By Associate Conference Minister Daniel Ross-Jones
I’m one of those people who gets excited about tax time at the start of each new year. Those who know me, especially those who know me really well, are going to be confused by that statement. It’s true, though: because it’s the time of the year when I can sit down and determine how much and where to give my money for the rest of the year.
Growing up, I had the models of inspired donors who cultivated in me a philanthropic spirit. There wasn’t a lot of great wealth in my small, northern Minnesota town, and at the same time there wasn’t a lot of economic inequality, either. Things got done by the small efforts of many people putting in their own personal share.
I’ve written before about my parents, but the conversation that I can point to where I really started to consider my own philanthropic action was one with a co-worker across the hallway from my office in my first job out of college. His name was Paul, and he was the development officer for our organization. Since I was the communications director, we worked together on a few different projects.
Like many young people moving into the workforce, I was confronted with a whole new world: a 403(b) retirement plan (excuse me?), repaying student loans (ugh), and generally managing (poorly) my monthly finances.
When I finally found a church to call my own and became a member, I filled out my pledge card. I remembered tithing as the expectation, so I wrote down $3,125 as the amount I would pledge that year – 10% of my $31,250 salary.
I think I wound up giving $500 of that pledge. It was like deciding the moment to learn how to swim was during king tides off Point Reyes.
I felt guilty and ashamed. I felt a conflict in values that I didn’t know I had. Paul drilled down to the meat of the conflict: “Do you want to be a generous person?” he asked me. My answer came quick in response, “Of course.” The next question was different when he asked, “And do you want to be generous with your money?”
Now with the benefit of years in between, I can see more of the nuance of the question. There are many different ways to be generous. Some people are generous with their time, and in order to not burn out they must manage their time well. Other people are generous with their experience, or the networks in which they operate, and they must manage those resources as well.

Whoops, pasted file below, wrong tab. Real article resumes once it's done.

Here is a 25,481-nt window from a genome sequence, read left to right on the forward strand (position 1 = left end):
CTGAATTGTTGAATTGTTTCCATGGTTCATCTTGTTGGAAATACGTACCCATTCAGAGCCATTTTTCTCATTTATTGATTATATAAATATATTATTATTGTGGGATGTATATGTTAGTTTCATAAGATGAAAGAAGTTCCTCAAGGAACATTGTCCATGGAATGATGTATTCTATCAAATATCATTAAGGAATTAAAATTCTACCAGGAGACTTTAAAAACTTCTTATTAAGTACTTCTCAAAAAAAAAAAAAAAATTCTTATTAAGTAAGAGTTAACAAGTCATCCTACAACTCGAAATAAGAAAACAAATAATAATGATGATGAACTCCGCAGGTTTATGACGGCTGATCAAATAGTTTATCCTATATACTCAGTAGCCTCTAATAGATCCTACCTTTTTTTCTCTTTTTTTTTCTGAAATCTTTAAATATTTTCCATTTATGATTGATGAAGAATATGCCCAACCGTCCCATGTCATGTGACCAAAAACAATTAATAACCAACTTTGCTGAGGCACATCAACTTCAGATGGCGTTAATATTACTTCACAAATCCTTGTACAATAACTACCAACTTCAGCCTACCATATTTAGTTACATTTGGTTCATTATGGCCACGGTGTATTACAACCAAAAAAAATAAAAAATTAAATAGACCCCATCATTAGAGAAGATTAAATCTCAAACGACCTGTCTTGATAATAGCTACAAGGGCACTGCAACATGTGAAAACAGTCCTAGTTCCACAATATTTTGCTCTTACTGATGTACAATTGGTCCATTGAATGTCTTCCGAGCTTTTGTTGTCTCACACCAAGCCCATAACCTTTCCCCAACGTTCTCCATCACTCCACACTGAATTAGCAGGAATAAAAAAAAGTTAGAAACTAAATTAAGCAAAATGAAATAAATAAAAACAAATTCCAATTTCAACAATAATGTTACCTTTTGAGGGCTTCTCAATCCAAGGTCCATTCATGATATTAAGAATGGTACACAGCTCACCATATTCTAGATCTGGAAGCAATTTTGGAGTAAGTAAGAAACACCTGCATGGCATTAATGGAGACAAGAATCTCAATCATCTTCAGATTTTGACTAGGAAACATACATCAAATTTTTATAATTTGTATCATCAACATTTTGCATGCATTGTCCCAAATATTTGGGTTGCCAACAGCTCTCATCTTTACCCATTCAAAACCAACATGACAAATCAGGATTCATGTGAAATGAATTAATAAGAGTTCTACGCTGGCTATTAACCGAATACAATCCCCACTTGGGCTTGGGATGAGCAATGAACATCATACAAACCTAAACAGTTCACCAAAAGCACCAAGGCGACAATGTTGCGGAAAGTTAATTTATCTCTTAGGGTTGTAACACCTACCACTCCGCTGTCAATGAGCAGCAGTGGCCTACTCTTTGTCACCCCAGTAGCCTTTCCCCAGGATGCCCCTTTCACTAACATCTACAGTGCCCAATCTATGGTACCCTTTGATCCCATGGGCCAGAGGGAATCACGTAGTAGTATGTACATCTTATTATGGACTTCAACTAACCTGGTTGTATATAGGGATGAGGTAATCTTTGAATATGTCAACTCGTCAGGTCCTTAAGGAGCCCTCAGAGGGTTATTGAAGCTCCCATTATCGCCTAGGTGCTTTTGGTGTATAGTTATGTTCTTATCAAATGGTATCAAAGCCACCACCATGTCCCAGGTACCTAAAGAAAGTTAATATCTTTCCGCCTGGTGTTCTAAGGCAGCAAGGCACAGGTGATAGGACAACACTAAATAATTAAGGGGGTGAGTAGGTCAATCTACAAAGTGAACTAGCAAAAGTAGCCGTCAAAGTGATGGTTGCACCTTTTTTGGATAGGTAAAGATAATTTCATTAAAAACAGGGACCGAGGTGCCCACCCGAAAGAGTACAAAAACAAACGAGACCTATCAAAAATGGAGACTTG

Deciding to be generous with money is the first step, and in order to accomplish that one must appropriately steward their financial resources to reach their goals.
In 2018, I donated more than twice my intended pledge that year more than a decade ago. Tithing is still my goal, and I accomplished it in my after-tax income. Getting to the pre-tax income remains an ongoing goal and challenge. I also seek to link my charitable giving to savings in my individual retirement account, and both Paul (who wound up being my first financial adviser when he left our organization and began working with a national faith-based financial services firm, Thrivent Financial) and my current financial adviser would be pleased to see the progress.
In 2019, I’m excited to continue my sustained, monthly giving as a Friend of the Conference. I know that each month, I’m personally investing in the work we do together as the United Church of Christ here in this place.
My gift means that when a local church needs a new pastoral leader, Conference staff can resource, advise, and journey with the local church through the Search & Call process, reflecting more than $15,000 re-invested in the life of that local church.
My gift means that when an Authorized Minister needs immediate financial assistance due to a crisis in their life, the Conference Minister can respond both in person to care for the pastoral nurture of the individual and their family, as well as by a financial grant to make the situation whole once again.
My gift means that more than 100 leaders from across our Conference can come together to be inspired for action at last month’s Justice Revival in Sacramento, and that the Associate General Minister for Justice & Local Church Ministry of our denomination, the Rev. Traci Blackmon, can be present with us and demonstrate the partnership among local churches, Conference, and the National Setting.
Your financial gift, either as a one-time donation or as a monthly sustaining donor, makes you a Friend of the Conference and makes all our ministry possible. I hope you’ll join me in 2019 and make a financial gift to our Conference. You can do so on our website at www.ncncucc.org: click the donate button at the top of every page.